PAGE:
PRWeek's 2014 Agency Business Report Cover

Ed: Did you do a double take? Yes, you get TWO guest posts this week. I’ll be back in the blogging saddle next week. And that’s no double talk. Enjoy!

In my previous WUL post, I celebrated the many contributions of women in PR, highlighting three whose own efforts helped shape the profession for all.

This go round, I shift my attention to another segment of PR practitioners: publicists of varying race, gender, sexual orientation or ethnicity. In other words, PR folks who collectively represent a broad spectrum of backgrounds typically referred to as “diverse.”

“Strength lies in differences, not in similarities” ~Stephen R. Covey

The concept of diversity, according to the University of Oregon, is one that “encompasses acceptance and respect. It means understanding that each individual is unique, and recognizing our individual differences. These can be along the dimensions of race, ethnicity, gender, sexual orientation, socio-economic status, age, physical abilities, religious beliefs, political beliefs, or other ideologies.”

The focus on diversity in the workplace is hardly new. Yet, despite our increased awareness, the Society for Human Resource Management (SHRM) reported as recently as April 2014 that many companies still lack diversity training, budgets and metrics.

But what about #PRDiversity?

A 2010 census of PRSA’s 22,000 professional members shows that 14 percent of the membership self-identified as Hispanic, black/African American, and Asian/Asian American. That percentage has doubled since 2005. As one would imagine, diversity challenges exist in most any career track and the public relations profession is not without its own diversity hurdles.

“If numbers don’t lie, then the United States Bureau of Labor Statistics (BLS) has confirmed what many in the US already believed to be true – the public relations profession in the US has a diversity problem. As of 2011, the BLS reported that only 8.7 percent of African-American/Blacks, 7.3 percent of Asian-Americans/Pacific Islanders and 15.3 percent of Hispanics/Latinos possess jobs in the fields of advertising, marketing and public relations.” ~ Global Alliance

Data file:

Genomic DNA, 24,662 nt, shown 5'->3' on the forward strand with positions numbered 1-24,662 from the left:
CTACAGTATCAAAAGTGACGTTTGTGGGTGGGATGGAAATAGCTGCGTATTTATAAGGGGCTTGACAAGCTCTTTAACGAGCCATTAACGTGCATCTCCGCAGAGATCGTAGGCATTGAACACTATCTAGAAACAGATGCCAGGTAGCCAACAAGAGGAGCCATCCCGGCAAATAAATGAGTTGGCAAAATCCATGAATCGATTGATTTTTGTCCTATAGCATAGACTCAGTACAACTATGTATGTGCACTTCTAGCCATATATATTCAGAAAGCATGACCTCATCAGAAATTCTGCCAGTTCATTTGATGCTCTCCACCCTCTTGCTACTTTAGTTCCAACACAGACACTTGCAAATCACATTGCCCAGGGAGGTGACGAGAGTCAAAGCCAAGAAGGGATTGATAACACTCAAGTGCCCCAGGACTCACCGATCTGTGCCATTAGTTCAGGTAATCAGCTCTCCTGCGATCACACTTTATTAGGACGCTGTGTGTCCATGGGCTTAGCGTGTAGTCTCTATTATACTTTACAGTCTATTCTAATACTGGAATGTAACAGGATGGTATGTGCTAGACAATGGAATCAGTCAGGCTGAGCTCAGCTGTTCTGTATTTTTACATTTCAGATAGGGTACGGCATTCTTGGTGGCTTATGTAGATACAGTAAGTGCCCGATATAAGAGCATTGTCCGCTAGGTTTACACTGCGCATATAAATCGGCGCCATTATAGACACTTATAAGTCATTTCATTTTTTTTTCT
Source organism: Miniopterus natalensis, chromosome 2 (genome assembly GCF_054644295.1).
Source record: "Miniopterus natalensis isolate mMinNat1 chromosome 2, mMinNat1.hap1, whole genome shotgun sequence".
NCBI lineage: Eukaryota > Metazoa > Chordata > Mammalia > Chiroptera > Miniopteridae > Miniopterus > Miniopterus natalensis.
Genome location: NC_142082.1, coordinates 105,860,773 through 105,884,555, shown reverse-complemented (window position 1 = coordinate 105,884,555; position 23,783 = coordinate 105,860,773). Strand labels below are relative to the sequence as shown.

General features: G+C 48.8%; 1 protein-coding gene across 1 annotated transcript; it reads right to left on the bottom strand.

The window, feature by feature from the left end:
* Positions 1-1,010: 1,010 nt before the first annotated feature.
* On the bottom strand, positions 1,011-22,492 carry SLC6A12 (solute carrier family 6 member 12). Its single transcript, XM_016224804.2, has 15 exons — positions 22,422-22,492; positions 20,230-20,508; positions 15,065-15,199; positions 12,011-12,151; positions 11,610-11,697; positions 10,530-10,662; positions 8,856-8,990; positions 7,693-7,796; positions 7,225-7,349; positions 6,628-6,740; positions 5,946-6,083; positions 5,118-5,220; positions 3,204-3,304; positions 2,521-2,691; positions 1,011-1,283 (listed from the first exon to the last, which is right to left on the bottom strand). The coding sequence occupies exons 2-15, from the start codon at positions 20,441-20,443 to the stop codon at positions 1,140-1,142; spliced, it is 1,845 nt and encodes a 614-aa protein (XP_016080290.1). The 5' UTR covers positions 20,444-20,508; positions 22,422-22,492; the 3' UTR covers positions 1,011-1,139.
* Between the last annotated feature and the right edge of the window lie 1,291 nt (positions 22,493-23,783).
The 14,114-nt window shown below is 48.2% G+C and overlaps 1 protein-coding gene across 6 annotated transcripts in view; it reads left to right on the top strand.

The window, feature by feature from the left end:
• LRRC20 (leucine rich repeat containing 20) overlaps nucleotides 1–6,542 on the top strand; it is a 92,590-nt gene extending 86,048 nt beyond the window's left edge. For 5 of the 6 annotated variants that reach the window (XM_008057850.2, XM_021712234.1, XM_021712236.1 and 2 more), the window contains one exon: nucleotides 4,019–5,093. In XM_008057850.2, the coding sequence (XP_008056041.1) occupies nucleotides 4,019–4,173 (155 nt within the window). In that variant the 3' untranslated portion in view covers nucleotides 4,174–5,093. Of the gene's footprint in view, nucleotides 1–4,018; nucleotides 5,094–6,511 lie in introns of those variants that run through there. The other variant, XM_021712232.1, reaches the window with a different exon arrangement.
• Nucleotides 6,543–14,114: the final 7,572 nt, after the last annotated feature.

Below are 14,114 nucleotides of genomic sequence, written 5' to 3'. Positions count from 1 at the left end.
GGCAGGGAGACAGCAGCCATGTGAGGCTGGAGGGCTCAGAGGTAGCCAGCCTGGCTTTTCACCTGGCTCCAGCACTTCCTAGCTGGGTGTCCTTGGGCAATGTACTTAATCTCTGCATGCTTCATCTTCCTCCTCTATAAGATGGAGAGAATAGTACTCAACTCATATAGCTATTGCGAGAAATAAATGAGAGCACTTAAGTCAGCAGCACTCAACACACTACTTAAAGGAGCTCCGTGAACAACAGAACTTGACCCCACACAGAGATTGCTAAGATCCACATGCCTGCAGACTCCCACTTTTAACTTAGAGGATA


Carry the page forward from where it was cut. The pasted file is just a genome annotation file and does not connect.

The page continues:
The Public Relations Society of America (PRSA) recognizes the need for diversity awareness in PR and dedicates an entire section, PRSA Diversity Efforts, on its website to the topic.

According to PRSA, they first began their diversity awareness more than 20 years ago and have since achieved many significant milestones to encourage acceptance and celebrate inclusion, including:

  • Development of a Diversity Tool Kit® for PR professionals
  • Ongoing diversity awareness and education training
  • Dedicated hashtag #PRDiversity for continued conversation

The association’s entire “diversity in PR” legacy can be seen here.

The need for diversity and its push forward should transcend PRSA, and permeate all aspects and segments of PR.

As a starting point, those responsible for publishing industry-wide messaging celebrating leaders in PR must realize the images they publish of PR leaders can innocuously communicate a message of exclusion across the profession.

A strong example of this can be seen on PRWeek‘s 2014 Agency Business Report. While the publication’s effort to celebrate PR leadership and their innovation year after year is notable, it’s hard to ignore the lack of diversity on the front cover, which featured the most senior leaders at the top 13 agencies by revenue and the top two agencies by revenue growth in 2013.

While the decision to publish Caucasian-only faces as “PR leaders” may have been unintentional, the message conveyed is clear: “PR leaders” do not include people of color, minorities or of different ethnicity. At least not in 2014; and 2014 wasn’t light years away. It was just one year ago.

Scary. And sad.

With images like these, it’s no wonder students of color question if there’s even room for them in the PR profession. According to Natalie Tindall, Ph.D., a member of PRSA’s Diversity Committee and assistant professor of communication at Georgia State University, “Students don’t see others who look like them in the places where they wish to work.”

PR agencies aren’t above reproach, either.

In the PRWeek 2014 Agency Business Report example, one has to also wonder about the senior leaders the PR agencies themselves are pitching as “PR leaders” to be represented in industry publications. While PRWeek perhaps could have exercised more diversity sensitivity in its display of the 2014 PR leaders, they were, after all, working with the content and information submitted to them by PR agencies.

As PRWeek’s editor-in-chief Steve Barrett so acknowledged, “the argument is that those faces are the most senior leaders in the PR agency sector and we are merely holding up a mirror to the industry.”